With the normal fever, it is highly subjective for anyone to diagnose dengue. We all by far have come across the deadliest cases crossing the news. Dengue is an infection caused by a virus. You can get it if an infected mosquito bites you.
Dengue does not spread from person to person. It is common in warm, wet areas of the world. Outbreaks occur in the rainy season. Dengue is rare in the United States.
If one only observes every symptom carefully, it includes a high fever, headaches, joint and muscle pain. Vomiting, and a rash too.
Please note in some cases, dengue turns into dengue hemorrhagic fever, which causes bleeding from your nose, gums, or under your skin. It can also become dengue shock syndrome, which causes massive bleeding and shock. These forms of dengue are life-threatening.
Subject to dengue symptoms, there is no specific treatment. Most people with dengue recover within 2 weeks. Until then, drinking lots of fluids, resting and taking non-aspirin fever-reducing medicines might help. People with the more severe forms of dengue usually need to go to the hospital and get fluids.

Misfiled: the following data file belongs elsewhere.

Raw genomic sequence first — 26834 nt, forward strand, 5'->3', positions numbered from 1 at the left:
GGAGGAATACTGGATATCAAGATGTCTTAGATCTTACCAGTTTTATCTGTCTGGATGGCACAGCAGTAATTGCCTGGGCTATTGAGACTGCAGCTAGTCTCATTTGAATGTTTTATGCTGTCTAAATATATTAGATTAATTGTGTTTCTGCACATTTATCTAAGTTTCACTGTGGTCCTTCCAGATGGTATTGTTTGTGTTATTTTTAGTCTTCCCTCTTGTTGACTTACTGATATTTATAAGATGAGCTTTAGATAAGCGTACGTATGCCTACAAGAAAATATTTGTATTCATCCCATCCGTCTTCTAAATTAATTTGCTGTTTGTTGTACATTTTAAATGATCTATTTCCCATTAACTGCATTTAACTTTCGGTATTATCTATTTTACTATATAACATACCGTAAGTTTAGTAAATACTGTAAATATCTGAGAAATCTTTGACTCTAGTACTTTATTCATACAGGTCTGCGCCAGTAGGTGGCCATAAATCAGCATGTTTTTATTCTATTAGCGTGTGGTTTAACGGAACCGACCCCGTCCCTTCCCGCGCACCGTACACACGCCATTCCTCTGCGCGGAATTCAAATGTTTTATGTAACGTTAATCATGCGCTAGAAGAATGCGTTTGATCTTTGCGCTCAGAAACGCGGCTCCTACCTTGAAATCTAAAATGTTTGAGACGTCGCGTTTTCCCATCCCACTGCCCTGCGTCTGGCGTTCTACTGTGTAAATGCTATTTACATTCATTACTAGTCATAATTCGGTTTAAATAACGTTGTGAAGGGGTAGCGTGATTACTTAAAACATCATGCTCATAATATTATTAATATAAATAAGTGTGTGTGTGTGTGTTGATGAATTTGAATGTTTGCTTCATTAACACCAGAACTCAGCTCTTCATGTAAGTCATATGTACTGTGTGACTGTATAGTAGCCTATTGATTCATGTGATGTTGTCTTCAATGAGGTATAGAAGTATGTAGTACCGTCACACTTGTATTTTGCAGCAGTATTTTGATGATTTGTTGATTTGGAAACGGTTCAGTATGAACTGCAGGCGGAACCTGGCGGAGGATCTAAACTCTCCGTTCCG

Let’s understand how different is dengue’s fever from normal fever?
Viral fever is the intense fever that lasts for three to five days, accompanied by severe chills and body ache. It typically lasts three to five days and goes away as quickly as it comes.
Dengue fever, on the other hand, is more complex in nature. It is transmitted by the tiger mosquito (Aedes Aegypti).
Primary symptoms of dengue appear three to 15 days after the mosquito bite and include high fever and severe headache, with severe pain behind the eyes that is apparent when trying to move the eyes. Other associated symptoms are joint pain, muscle and bone pain, rash, and mild bleeding.
Many affected people complain of low back pain. The lymph nodes of the neck and groin may be swollen. Young children and people infected for the first time typically have milder symptoms than older children and adults.
Did you know Dengue fever is caused by four different viruses?